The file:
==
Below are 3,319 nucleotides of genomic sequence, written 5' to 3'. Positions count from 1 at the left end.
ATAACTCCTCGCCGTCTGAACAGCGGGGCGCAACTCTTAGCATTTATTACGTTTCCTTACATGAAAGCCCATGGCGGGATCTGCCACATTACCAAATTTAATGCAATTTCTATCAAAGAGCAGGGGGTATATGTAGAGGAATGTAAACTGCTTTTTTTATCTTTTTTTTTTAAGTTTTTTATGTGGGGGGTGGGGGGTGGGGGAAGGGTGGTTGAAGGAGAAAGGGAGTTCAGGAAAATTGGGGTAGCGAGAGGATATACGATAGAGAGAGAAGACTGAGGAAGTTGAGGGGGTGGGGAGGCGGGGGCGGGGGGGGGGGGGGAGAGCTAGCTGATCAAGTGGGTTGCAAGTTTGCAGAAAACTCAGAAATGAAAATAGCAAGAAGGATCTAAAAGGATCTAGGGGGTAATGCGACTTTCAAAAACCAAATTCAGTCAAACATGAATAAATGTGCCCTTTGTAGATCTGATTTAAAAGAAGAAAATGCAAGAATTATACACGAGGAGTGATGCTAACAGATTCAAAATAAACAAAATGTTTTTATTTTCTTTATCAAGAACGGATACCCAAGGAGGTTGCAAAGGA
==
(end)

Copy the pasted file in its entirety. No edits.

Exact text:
Below are 3,319 nucleotides of genomic sequence, written 5' to 3'. Positions count from 1 at the left end.
ATAACTCCTCGCCGTCTGAACAGCGGGGCGCAACTCTTAGCATTTATTACGTTTCCTTACATGAAAGCCCATGGCGGGATCTGCCACATTACCAAATTTAATGCAATTTCTATCAAAGAGCAGGGGGTATATGTAGAGGAATGTAAACTGCTTTTTTTATCTTTTTTTTTTAAGTTTTTTATGTGGGGGGTGGGGGGTGGGGGAAGGGTGGTTGAAGGAGAAAGGGAGTTCAGGAAAATTGGGGTAGCGAGAGGATATACGATAGAGAGAGAAGACTGAGGAAGTTGAGGGGGTGGGGAGGCGGGGGCGGGGGGGGGGGGGGAGAGCTAGCTGATCAAGTGGGTTGCAAGTTTGCAGAAAACTCAGAAATGAAAATAGCAAGAAGGATCTAAAAGGATCTAGGGGGTAATGCGACTTTCAAAAACCAAATTCAGTCAAACATGAATAAATGTGCCCTTTGTAGATCTGATTTAAAAGAAGAAAATGCAAGAATTATACACGAGGAGTGATGCTAACAGATTCAAAATAAACAAAATGTTTTTATTTTCTTTATCAAGAACGGATACCCAAGGAGGTTGCAAAGGA